Summary: Researchers have created a 3D reconstruction of a marmoset brain that could help offer insights into human neural connectivity.
The ability to comprehensively map the architecture of connections between neurons in primate brains has long proven elusive for scientists. But a new study, conducted in Japan with contributing neuroscientists from Cold Spring Harbor Laboratory (CSHL), has resulted in a 3D reconstruction of a marmoset brain, as well as information about neuronal connectivity across the entire brain, that offers an unprecedented level of detail..
The study has introduced new methodology, combining experimental and computational approaches, that helps account for significant variation between individual brains. It allows for synthesizing unique brain connectivity maps into a single reference brain. The resulting data set for the marmoset brain is an ideal launching-off point for further studies, and scientists believe it may offer insights into human neural connectivity.
CSHL Professor Partha Mitra, who conceptualized and collaboratively led the study as part of Brain/MINDS research conducted at the RIKEN Center for Brain Science in Japan, explains that the endgame for any large-scale brain study is to learn more about human brain architecture and how disease can affect it. To do so, scientists must study a brain that is similar to a human’s.
The brain architecture of marmosets more closely resembles that of humans than does the mouse brain, which has been the focus of similar efforts in the past. While mice are currently the mainstay for modeling human disease, the emergence of marmoset models of human neurological disorders has made marmosets a target of new research.
Among primates, the marmosets’ relatively small brains lend themselves to thorough mapping of neural connections. And in comparison with extensively studied primates like the macaque, marmosets can be easier to study because their brain surfaces are flatter than the more folded cortical surfaces of larger primates.
The results of Mitra and colleagues’ new study are detailed in the journal eLife.
“Brain connectivity studies have been carried out in the marmoset before,” Mitra explains. “But we did not have complete three-dimensional digital data sets, showing connectivity patterns across several entire brains at the light-microscope resolution. The data we now have is completely unprecedented in scale and in information content.”
With this new data and approach as a basis, Mitra and other neuroscientists are one step closer to making sense of the complex neural connections in the primate–and human–brain. The hope is that this line of research will eventually lead to fundamental therapeutic advances for human diseases.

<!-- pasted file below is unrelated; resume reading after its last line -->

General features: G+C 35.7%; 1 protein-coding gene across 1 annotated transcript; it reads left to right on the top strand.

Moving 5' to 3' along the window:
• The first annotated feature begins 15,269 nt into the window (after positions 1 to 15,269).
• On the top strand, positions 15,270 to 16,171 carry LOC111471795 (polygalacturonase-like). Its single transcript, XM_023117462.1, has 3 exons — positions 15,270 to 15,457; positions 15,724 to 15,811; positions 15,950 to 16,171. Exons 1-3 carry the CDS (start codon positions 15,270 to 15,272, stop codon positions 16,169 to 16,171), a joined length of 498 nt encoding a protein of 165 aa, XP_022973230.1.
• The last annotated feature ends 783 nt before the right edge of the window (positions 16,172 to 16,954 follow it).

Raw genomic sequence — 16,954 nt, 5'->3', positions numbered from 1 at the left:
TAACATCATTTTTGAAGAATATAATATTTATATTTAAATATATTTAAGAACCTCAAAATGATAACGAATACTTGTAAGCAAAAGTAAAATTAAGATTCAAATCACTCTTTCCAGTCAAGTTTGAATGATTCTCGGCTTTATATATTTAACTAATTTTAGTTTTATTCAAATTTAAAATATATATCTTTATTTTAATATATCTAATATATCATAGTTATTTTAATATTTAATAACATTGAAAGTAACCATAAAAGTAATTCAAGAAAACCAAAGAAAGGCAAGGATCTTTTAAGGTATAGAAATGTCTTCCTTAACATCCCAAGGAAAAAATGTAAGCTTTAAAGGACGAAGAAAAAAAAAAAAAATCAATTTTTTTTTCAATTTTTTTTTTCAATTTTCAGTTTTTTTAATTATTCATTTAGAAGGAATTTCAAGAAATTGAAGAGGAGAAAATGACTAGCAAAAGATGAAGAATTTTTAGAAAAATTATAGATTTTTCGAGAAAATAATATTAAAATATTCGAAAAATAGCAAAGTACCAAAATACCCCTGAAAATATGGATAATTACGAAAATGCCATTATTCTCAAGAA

Funding: Brain Mapping of Integrated Neurotechnologies for Disease Studies (Brain/MINDS), Japan Agency for Medical Research and Development, AMED, Crick-Clay Professorship (CSHL), Mathers Foundation, H.N. Mahabala funded this study.
Source: Sara Roncero-Menendez – CSHL
Publisher: Organized by NeuroscienceNews.com.
Image Source: NeuroscienceNews.com image is credited to CSHL.
Original Research: Open access research for “A high-throughput neurohistological pipeline for brain-wide mesoscale connectivity mapping of the common marmoset” by Meng Kuan Lin, Yeonsook Shin Takahashi, Bing-Xing Huo, Mitsutoshi Hanada, Jaimi Nagashima, Junichi Hata, Alexander S Tolpygo, Keerthi Ram, Brian C Lee, Michael I Miller, Marcello GP Rosa, Erika Sasaki, Atsushi Iriki, Hideyuki Okano, and Partha Mitra in eLife. Published February 5 2019.
A high-throughput neurohistological pipeline for brain-wide mesoscale connectivity mapping of the common marmoset
Understanding the connectivity architecture of entire vertebrate brains is a fundamental but difficult task. Here we present an integrated neuro-histological pipeline as well as a grid-based tracer injection strategy for systematic mesoscale connectivity mapping in the common marmoset (Callithrix jacchus). Individual brains are sectioned into ~1700 20 µm sections using the tape transfer technique, permitting high quality 3D reconstruction of a series of histochemical stains (Nissl, myelin) interleaved with tracer labeled sections. Systematic in-vivo MRI of the individual animals facilitates injection placement into reference-atlas defined anatomical compartments. Further, by combining the resulting 3D volumes, containing informative cytoarchitectonic markers, with in-vivo and ex-vivo MRI, and using an integrated computational pipeline, we are able to accurately map individual brains into a common reference atlas despite the significant individual variation. This approach will facilitate the systematic assembly of a mesoscale connectivity matrix together with unprecedented 3D reconstructions of brain-wide projection patterns in a primate brain.